NASSR Abstract: William Blake’s “Enoch” Lithograph

William Blake, חניך/(”Enoch”), 1806-1807. Lithograph, 8.50 x 12.17 in. (21.59 x 30.91 cm.), Private Collection

“If the doors of perception were cleansed every thing would appear to man as it is: infinite.”

William Blake’s 1806-1807 lithograph Enoch, the artist’s only known experiment with that medium, illustrates the enigmatic Genesis 5:24 fragment “Enoch walked with God; then was no more, because God took him away” and represents a critical zone of artistic engagement relative to the way in which Blake develops and modifies the idea of self-annihilation across the arc of his career as an artist-poet.  Blake explores how the individual self might be expanded through self-annihilation leading counterintuitively to a corresponding expansion of one’s perceptions.  As early as the 1793 illuminated book The Marriage of Heaven and Hell one sees the proverbial turn of phrase appear, “The most sublime act is to set another before you.” [1] Some eighteen years later, in the illuminated book Milton: A Poem in Two Books (1811) the following lines appear, which further develop the self-expansive theme treated by Blake in the earlier Marriage poetic text: “I come in Self-Annihilation & the grandeur of Inspiration.” [2] Given that the two texts express similar concerns, and that Blake was engrossed with the idea of transcending a restricted and disconnected conception of self, Blake as an artist-poet thinks through concepts both visually and verbally, sculpting the concept of self-annihilation throughout his career.  Blake’s Enoch image grapples with a passage in the Bible that represents an intertextual precedent for the idea of self-annihilation that, in the Marriage, takes the form of a movement beyond the self and the later Blake sees as closely allied with imaginative inspiration, figured literally in the textual field of the Milton text and pictured visually in the form of the allegorical figures that iconographically signify different forms of artistic media in the Enoch image.  The project takes its theoretical framework from the notion of Blakean syncopation of word and image, originally developed by Northrop Frye and subsequently expanded by W.J.T. Mitchell in Blake’s Composite Art, whereby the Blakean comingling of verbal and visual forms of representation generate meaning through the resonance of related texts and images located in different places within a specific illuminated work.  My project expands such a theorized notion, by demonstrating that thematic syncopation emerges not just within a discrete illuminated book, like Milton or Jerusalem, but also can be seen as emerging from the range of Blake’s artistic production on which Blake works while creating his better known works of illuminated poetry.  To this end, one can see the lithograph as one mode Blake uses to think through the idea of self-annihilation specifically relative to the artist-poet’s concern with the concepts of individuality and forms of inspiration, which becomes demonstrated by the play of signification, both visual and verbal, that connect the Enoch lithograph, The Marriage of Heaven and Hell and Milton illuminated books, and the Genesis 5:24 biblical text.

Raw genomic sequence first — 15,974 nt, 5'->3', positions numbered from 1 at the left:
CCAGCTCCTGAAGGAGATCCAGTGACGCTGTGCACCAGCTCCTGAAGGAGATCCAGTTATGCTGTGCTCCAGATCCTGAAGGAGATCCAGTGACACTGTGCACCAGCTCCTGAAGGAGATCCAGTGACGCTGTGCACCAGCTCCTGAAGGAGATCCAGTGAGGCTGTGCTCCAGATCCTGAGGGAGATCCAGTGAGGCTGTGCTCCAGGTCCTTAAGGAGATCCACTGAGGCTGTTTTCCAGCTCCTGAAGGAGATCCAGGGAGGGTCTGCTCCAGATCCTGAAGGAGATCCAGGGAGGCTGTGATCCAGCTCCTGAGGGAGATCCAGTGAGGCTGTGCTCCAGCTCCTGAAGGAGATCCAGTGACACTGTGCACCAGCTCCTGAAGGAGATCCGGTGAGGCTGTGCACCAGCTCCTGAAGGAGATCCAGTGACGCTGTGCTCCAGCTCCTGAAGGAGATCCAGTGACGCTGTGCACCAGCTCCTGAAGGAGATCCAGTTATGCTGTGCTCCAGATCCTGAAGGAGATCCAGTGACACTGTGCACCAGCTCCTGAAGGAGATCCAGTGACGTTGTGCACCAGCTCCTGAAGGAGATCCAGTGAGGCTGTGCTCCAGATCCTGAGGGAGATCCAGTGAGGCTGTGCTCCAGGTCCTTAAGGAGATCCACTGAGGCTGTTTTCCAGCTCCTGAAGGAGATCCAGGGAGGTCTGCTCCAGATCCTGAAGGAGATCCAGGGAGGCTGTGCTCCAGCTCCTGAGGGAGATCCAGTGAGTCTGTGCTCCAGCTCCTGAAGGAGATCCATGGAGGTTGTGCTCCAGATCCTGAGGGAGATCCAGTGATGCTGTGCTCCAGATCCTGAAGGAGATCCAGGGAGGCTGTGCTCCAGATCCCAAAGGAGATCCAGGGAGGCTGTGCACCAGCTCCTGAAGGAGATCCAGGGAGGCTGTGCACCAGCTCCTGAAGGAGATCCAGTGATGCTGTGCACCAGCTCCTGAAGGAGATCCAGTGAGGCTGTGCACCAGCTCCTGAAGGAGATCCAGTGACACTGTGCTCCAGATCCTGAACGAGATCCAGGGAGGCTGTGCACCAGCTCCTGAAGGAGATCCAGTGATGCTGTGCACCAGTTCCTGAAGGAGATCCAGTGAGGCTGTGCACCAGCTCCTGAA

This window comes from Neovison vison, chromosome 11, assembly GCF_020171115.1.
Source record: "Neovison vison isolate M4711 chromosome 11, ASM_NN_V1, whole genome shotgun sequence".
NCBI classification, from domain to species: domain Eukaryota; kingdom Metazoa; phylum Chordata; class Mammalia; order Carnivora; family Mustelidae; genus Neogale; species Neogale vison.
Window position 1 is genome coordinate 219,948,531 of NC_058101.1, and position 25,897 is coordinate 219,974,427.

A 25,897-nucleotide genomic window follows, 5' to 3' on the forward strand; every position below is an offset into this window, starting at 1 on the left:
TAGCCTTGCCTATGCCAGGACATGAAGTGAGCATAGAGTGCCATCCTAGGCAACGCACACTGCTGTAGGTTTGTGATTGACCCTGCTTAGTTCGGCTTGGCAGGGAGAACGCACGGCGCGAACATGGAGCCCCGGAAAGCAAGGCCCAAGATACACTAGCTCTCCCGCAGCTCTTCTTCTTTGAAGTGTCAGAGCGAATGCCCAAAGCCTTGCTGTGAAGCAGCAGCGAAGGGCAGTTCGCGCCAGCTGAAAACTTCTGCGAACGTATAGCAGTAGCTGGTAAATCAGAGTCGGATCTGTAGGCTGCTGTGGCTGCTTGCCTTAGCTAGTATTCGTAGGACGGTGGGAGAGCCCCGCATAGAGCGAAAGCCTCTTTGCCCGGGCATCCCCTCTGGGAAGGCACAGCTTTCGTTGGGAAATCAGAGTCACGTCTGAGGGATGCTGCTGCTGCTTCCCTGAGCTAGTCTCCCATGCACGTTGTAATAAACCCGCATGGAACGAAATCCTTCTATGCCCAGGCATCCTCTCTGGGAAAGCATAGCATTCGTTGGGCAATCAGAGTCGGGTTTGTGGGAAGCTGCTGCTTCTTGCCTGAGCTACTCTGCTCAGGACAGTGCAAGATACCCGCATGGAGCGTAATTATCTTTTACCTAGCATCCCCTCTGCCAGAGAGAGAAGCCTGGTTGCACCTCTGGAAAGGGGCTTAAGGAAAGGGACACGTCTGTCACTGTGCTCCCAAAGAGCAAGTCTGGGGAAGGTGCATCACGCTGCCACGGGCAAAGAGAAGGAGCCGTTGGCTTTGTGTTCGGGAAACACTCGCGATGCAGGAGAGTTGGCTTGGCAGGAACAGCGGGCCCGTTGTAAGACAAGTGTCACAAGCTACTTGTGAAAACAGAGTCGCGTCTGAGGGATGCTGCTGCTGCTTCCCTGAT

[1] William Blake. “The Marriage of Heaven and Hell” in The Complete Poetry & Prose of William Blake, edited by David V. Erdman (New York: Anchor Books, 1988), 36.

[2] Ibid., 142. Emphasis mine.